Photo: Mark Sampson

Yapunto Bring Colombian Folklore and Passion to Provincial France at Saint-Céré Festival

By | 20 August, 2019

Yapunto, Saint-Céré Festival, August 10th 2019

Saint-Céré is a little market town in the Lot whose medieval heart is bisected by La Bave on its journey west to join the Dordogne. Overlooked by the twin towers of the chateau in which the French artist, Jean Lurçat, created some of his extraordinary tapestries, it’s not the kind of venue you associate with a rousing open-air soirée of Colombian music, but then you wouldn’t normally expect to see Toots Hibbert either in nearby Tulle or Omar Sosa down river in Souillac. A French summer can be full of musical surprises even in its bucolic heartland.

The Saturday evening weather was idyllic. The recent oppressive heat had abated and I sat on a bench of stone, waiting for the band to finish their sound check. Residents leaned out of surrounding windows to watch what was on offer later. The annual festival is largely classical, so cumbia is a rare and exotic treat. Observing a couple of women putting out serried ranks of plastic chairs, I wondered whether their effort was redundant in the light of what I was anticipating.

Around 7pm, the 10-piece band downed instruments and dispersed for a bite to eat at one of the nearby restaurants. I collared Alejandra Charry, the band’s radiant singer and only native Colombian. It’s a long way to Saint-Céré from her birthplace of Cali. So why France? Love and a cello, it seems – in the form of a boyfriend and a course of study at the conservatory in Lyon. There she hooked up in 2015 with some of the future members of the band. Mainly French and conservatory-trained as they are, I wondered how come they play what their first album confirms as such authentic Colombian music. Was it all her doing?

“Not at all. Obviously, I can teach them something about our traditional music, but I’m always learning from the others, too.”

“So where did their love of the music derive from?”

“Well, before Yapunto! many of them were in a band called Belle Image. They toured all over, including South America – which is where they fell in love with the music of my country.”

We enthused briefly about that music: a fabulous recent release by Rio Mira and the beauty of the marimba-drenched sound synonymous with the Pacific coast; the dynamic La Mambanegra, bigger for the moment in Europe, it seems, than they are in their native Colombia; and Yapunto‘s debut album, of which they are justifiably proud. Passion alone for the music, though, won’t put food in their mouths. Even if they managed to shift a few dozen CDs at the end of the show, how do you keep an outfit of this size on the road? The various members of the band are dotted around France: some in Lyon in the south-east, some around the Loire, one even way down in the south-west in Pau. “It makes getting together to rehearse and play concerts very difficult,” Alejandra continued. “Tonight, for example. This is just a one-off, and it would be so much easier if it were part of an organised tour.” That they’ve kept going for four years now is probably testament to the French system of subsidising intermittants, which helps musicians and other artists survive the fallow periods.

One hopes that they can hang on till some well-deserved fame and fortune comes their way. For now, it was time to let the enchanting Ms. Charry go and join her band mates; time for some sustenance before the show.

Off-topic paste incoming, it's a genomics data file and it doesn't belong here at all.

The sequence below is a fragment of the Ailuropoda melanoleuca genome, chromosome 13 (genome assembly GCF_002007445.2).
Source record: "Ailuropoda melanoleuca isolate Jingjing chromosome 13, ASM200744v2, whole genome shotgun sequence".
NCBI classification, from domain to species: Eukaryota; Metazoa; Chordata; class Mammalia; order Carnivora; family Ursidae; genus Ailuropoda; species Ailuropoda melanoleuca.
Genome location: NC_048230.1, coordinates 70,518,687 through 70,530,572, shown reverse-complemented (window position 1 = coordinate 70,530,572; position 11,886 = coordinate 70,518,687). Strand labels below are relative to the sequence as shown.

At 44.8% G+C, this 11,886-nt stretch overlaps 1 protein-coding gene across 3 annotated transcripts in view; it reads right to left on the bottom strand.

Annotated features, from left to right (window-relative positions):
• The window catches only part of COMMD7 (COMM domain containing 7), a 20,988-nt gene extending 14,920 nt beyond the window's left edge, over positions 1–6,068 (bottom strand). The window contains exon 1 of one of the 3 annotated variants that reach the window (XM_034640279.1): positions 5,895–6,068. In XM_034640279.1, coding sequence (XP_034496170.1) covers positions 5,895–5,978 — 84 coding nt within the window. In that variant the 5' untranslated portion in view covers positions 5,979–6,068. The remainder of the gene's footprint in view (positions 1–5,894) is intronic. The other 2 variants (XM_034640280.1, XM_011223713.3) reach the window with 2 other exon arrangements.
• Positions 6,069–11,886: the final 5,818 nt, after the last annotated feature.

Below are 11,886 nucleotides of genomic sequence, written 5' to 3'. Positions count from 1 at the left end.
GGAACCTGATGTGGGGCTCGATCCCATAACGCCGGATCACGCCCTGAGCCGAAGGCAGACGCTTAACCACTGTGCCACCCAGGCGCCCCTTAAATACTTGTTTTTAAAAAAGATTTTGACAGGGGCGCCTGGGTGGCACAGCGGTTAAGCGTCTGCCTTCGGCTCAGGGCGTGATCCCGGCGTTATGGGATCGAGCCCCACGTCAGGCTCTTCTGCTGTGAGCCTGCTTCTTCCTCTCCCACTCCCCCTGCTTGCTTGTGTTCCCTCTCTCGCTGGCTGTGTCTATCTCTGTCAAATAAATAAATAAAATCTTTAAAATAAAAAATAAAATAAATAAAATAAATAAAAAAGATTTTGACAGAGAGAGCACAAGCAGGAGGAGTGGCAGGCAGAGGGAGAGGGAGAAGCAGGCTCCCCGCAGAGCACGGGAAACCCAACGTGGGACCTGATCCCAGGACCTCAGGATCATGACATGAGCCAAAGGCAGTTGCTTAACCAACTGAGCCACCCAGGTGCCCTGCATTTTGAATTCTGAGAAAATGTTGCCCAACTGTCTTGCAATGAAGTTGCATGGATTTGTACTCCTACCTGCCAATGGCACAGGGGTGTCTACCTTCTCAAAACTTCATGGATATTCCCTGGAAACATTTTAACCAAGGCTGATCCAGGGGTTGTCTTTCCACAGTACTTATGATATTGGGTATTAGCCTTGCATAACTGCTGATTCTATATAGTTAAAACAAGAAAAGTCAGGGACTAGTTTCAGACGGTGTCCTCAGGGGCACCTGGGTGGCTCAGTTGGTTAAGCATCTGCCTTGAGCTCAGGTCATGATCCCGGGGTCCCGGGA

Photo by Mark Sampson

Musicians aren’t best known for their punctuality, but the band members took their places on stage around 9.30pm, as promised, just as the light in August begins to fade: Morgan Cornebert on drums, Adrien Garrido on congas, alegre and platillos, David Delhomme on timbales, tambora, bombo and other percussion, Jakub Trzepizur on bass, Gabriel Bouillon on acoustic guitar, Sébastien Rideau on electric guitar, and a horn section of Boris Pokora on alto sax, clarinet and the gaïta – a wooden wind instrument that looks like an elongated recorder – Marie Bedat on trumpet and Stéphane Montigny, who gave it the full vulgar Monty throughout on his flatulent trombone. Plus la Charry herself out front, politely reminding the audience that it’s fun and healthy to dance.

Not that they really needed a reminder. Halfway through the first number, the spirit had moved a good score or more, and halfway through a repertoire lifted mainly from the eponymous first album at least a hundred souls were gyrating to the infectious beat. The pace only let up – slightly – when the singer and a few cohorts stepped back to let Boris Pokora’s gaïta lead the rhythm section through some more purely-percussive instrumental intermissions. By the time of the first of two inevitable encores – “Malo Viento”, the album’s memorable opener – the onlookers had left their windows to come down to the square and join in.

It was all over soon after eleven, which is the kind of considerate and civilised hour no doubt advocated by the festival organisers. But there was nothing staid or polite about the show itself. With verve, enthusiasm and sheer musicianship, and without ever having to resort to any enforced singalongs or any other bothersome theatrics, Yapunto must have opened a lot of unaccustomed ears to the euphoric sound of indigenous South American music. The inhabitants of a sleepy little market in south-west France will be richer for the experience. Some may even have bought the CD.

Video for “Malo Viento”


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